Effort-reward imbalance at work and the risk of antidepressant treatment in the Danish workforce

Tidsskriftartikel - 2016

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BACKGROUND: Previous studies have shown that high effort-reward imbalance (ERI) at work is a risk factor for the onset of self-reported depressive symptoms. In this study, we examined whether ERI predicts risk of treatment with antidepressant medication in a representative sample of the Danish workforce. METHODS: We linked survey data on ERI and covariates of 4541 participants from the Danish Work Environment Cohort Study 2000 with the Danish National Prescription Registry that includes all legally purchased prescription drugs at pharmacies in Denmark since 1995. Participants with a history of antidepressant treatment or with self-reported depressive symptoms at baseline were excluded. Using Cox proportional hazard analyses we examined the prospective association between ERI at baseline and incident antidepressant treatment while adjusting for potential confounders. Time of follow-up was 5 years. RESULTS: A total of 309 (6.8%) participants started antidepressant treatment during follow-up. Exposure to ERI at baseline was not related to risk of antidepressant treatment (hazard ratio: 0.91, 95% CI=0.81-1.03 after adjustment for potential confounders). LIMITATIONS: The use of antidepressant treatment as an indicator for onset of depression might have led to misclassification, because (a) antidepressants are also used to treat other conditions than depression and (b) a considerable proportion of individuals with depression are not treated with antidepressants. CONCLUSIONS: ERI did not predict incident antidepressant treatment, contradicting previous findings on ERI and self-reported depression. To clarify the association of ERI with risk of depression, we recommend further prospective studies using non-self-reported measures of ERI, clinical assessments of depression, or both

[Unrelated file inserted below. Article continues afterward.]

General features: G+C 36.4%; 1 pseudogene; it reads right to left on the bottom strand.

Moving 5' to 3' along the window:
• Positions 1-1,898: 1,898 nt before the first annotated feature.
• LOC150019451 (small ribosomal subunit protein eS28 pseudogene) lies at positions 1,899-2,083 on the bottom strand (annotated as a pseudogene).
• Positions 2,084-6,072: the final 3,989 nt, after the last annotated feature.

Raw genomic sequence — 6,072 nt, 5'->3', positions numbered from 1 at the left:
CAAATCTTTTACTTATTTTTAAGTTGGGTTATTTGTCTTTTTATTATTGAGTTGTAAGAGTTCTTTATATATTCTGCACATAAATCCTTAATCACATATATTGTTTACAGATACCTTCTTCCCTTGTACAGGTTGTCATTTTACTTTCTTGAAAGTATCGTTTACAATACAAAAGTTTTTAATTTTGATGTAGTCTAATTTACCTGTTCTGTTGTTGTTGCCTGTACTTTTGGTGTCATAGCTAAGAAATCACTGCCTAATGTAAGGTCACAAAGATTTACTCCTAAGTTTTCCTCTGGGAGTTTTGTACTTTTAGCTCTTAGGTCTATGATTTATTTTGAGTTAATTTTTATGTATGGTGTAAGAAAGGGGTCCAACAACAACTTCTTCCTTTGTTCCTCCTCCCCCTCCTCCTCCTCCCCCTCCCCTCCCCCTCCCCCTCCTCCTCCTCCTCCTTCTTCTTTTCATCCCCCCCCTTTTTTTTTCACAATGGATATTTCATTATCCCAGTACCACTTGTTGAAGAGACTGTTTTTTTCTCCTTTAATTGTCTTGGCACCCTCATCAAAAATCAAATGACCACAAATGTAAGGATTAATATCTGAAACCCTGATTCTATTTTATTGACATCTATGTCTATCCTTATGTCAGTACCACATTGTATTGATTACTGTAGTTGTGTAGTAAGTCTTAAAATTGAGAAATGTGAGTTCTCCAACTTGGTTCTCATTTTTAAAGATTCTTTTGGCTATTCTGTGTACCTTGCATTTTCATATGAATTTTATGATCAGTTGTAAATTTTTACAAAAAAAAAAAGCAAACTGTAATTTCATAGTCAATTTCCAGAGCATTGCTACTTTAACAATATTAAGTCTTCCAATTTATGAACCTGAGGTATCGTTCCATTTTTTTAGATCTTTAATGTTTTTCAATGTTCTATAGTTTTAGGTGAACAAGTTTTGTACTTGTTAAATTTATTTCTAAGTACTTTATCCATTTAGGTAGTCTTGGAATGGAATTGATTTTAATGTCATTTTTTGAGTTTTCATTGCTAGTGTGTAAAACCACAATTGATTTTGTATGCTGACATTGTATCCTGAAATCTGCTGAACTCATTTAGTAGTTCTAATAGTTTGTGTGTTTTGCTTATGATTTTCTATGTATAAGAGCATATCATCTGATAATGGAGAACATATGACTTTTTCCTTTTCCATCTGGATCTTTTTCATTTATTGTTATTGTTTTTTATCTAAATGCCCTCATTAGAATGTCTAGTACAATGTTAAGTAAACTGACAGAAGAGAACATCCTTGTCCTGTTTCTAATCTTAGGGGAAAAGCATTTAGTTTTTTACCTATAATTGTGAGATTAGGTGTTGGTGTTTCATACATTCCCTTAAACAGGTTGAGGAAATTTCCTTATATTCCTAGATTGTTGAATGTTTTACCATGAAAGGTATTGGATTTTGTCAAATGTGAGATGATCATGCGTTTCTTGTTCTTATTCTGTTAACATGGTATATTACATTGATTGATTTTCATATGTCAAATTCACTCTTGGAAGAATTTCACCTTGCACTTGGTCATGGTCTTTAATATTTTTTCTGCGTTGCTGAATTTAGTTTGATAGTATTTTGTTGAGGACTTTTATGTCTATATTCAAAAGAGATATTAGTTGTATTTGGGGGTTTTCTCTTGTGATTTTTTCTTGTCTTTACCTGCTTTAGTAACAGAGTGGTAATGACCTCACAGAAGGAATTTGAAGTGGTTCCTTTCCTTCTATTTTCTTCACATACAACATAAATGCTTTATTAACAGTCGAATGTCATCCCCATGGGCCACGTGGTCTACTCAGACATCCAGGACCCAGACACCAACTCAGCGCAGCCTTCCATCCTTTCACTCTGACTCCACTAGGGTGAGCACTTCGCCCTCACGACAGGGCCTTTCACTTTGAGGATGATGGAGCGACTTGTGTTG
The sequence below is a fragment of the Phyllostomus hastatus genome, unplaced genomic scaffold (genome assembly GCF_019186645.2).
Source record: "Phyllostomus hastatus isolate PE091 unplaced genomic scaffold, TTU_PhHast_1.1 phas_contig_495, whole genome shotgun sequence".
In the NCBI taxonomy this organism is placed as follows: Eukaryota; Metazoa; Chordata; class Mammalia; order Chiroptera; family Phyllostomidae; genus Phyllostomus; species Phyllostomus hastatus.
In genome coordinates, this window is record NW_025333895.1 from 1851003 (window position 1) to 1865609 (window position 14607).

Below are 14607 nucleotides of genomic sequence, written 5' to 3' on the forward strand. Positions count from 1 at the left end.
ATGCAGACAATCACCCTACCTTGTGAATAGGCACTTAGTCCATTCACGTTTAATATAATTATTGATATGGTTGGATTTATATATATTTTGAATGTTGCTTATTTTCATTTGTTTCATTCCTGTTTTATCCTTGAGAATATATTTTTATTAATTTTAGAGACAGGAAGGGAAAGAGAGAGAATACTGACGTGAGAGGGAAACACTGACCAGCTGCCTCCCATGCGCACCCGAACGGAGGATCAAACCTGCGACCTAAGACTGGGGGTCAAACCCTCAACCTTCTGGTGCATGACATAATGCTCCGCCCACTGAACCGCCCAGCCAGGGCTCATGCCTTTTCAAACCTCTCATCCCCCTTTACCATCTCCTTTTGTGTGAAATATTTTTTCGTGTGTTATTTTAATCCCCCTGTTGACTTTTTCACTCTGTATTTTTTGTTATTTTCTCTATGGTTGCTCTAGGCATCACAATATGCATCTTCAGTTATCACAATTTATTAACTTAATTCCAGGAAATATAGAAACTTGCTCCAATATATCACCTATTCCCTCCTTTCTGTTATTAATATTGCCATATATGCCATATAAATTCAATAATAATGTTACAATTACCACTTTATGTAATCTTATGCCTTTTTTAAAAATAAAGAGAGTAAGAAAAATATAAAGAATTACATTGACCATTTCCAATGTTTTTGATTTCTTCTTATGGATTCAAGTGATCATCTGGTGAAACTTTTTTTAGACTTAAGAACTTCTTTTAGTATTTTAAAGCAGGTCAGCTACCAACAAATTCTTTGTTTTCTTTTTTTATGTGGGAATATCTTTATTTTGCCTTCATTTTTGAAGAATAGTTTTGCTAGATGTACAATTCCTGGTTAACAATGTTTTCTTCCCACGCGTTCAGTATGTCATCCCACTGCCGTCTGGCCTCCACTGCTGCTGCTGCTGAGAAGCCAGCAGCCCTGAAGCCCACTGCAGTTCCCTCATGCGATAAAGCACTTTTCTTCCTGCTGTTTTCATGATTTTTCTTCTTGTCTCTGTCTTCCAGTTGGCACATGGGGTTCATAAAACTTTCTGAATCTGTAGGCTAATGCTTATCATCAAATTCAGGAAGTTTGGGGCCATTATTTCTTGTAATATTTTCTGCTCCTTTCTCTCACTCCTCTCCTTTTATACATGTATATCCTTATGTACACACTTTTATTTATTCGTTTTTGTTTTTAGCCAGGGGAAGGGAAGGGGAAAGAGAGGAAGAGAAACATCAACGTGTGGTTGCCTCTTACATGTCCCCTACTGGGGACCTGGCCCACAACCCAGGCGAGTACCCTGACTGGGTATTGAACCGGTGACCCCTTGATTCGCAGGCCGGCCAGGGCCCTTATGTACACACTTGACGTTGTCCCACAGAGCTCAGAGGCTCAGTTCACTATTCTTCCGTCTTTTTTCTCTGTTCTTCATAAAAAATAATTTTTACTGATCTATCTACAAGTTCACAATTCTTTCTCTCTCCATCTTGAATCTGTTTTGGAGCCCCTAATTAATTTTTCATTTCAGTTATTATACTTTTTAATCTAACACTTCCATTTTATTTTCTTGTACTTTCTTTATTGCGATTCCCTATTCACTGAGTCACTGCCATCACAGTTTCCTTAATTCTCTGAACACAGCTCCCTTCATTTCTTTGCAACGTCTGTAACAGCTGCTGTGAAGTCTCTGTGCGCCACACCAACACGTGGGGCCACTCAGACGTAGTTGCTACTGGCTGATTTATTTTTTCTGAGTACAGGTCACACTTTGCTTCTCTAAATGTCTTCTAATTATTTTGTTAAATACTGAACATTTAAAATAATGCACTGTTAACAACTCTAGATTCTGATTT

Reference

Nielsen M, Madsen I, Aust BMR, Burr FHM, Rugulies RE. Effort-reward imbalance at work and the risk of antidepressant treatment in the Danish workforce. Journal of Affective Disorders 2016;196:248-251.
doi: 10.1016/j.jad.2016.02.038

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